Oppression In W. E. B. Du Bois The Eyes Were Watching God

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When people talk about the oppression of a particular race, what first comes to one’s mind? Some would say the Native Americans because the Europeans came and took over their land and left them with nothing. Most people would say blacks have been the most oppressed people in society’s history. To dig a little deeper the black woman has been the most oppressed in society’s history. Countless accounts of unfair treatment and unfair judgments have been a proverbial cloud over the black woman. Hurston’s novel “The Eyes Were Watching God”, W.E.B. Du Bois’’ “The Damnation of Women” and today’s society provides ample evidence of the oppression of women. Culturally, women have been marginalized within their own marriages, subjugated, and dehumanized.…show more content…
At first, Joe Starks was kind, polite and understanding man to Janie. He appealed to her feelings, emotions, wants and desires. Everything was going just as she planned it in her proverbial “free” mind. As Joe became mayor and got more power under his belt, the more he tried to control Janie and put her in once again another oppressive situation. The first example of this is when Joe does not let Janie speak for herself when they put up the first light post for the town. Joe made a heartfelt speech and he gave words of sentiment to the town, as the mayor should. One of the town members asked Janie if she had anything to say or speech that she wanted to deliver to the town and Joe cut her off as if she did not have the right to say anything. Joe gave Janie the feeling that she was not important enough to say anything or that she was not capable enough of saying…show more content…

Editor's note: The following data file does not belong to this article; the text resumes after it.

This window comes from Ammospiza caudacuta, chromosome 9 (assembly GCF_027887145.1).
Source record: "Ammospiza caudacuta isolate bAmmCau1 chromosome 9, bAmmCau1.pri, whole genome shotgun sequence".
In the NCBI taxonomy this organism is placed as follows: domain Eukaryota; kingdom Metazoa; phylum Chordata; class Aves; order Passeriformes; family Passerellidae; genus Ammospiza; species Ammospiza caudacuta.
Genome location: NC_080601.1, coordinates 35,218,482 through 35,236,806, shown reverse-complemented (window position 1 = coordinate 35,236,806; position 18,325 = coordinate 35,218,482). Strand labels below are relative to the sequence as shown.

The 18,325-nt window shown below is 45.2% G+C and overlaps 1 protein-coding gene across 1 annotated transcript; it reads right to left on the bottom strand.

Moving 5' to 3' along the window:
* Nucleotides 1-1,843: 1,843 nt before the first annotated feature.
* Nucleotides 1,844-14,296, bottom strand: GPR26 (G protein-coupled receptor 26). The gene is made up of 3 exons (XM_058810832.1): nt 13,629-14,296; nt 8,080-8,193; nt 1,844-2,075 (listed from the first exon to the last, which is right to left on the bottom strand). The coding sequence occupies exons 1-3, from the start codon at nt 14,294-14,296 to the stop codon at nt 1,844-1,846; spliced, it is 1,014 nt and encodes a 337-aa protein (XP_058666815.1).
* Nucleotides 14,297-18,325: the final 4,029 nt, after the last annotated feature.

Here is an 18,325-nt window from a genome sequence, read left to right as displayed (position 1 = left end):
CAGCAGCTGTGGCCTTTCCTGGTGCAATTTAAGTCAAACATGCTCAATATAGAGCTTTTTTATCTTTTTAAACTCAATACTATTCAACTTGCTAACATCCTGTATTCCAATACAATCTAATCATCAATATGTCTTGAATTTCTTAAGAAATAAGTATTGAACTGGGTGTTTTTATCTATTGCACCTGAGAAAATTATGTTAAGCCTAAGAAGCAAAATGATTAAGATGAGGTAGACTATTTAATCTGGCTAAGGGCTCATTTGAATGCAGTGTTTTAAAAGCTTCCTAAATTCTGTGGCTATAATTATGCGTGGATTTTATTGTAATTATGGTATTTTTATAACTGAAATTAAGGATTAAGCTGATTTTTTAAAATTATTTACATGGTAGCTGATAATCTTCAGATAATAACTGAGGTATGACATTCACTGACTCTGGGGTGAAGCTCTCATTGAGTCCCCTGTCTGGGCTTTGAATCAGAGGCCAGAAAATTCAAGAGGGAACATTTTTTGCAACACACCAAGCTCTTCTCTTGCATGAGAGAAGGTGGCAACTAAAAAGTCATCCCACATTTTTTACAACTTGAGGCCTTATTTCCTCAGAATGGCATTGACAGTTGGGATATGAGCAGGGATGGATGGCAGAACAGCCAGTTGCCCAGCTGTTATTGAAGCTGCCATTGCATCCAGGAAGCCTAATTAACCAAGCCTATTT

Now we know there has been no significant change to the way black women have been treated, the next question is how can change be made? As a society when will it no longer acceptable to deem women any less than a man? In history progress and “real change” has been made from the Declaration of Independence, to the freedom of slaves and in later time the civil rights of black people as a race. The Declaration of Sentiments was colossal for women to get rights and privileges that should have never been denied. Based off of the Declaration of Sentiments fast forward to today’s society, the question to ask is “Has that been enough? Or is there countless more hours of work to do?” Moving forward in the future, when will the black woman make “real change” to break the “chains” of history that have brought down? The reason these questions are asked is because if all of these questions were answered then there would be no more oppression of the black woman. The real question is not what, how or why, but it is

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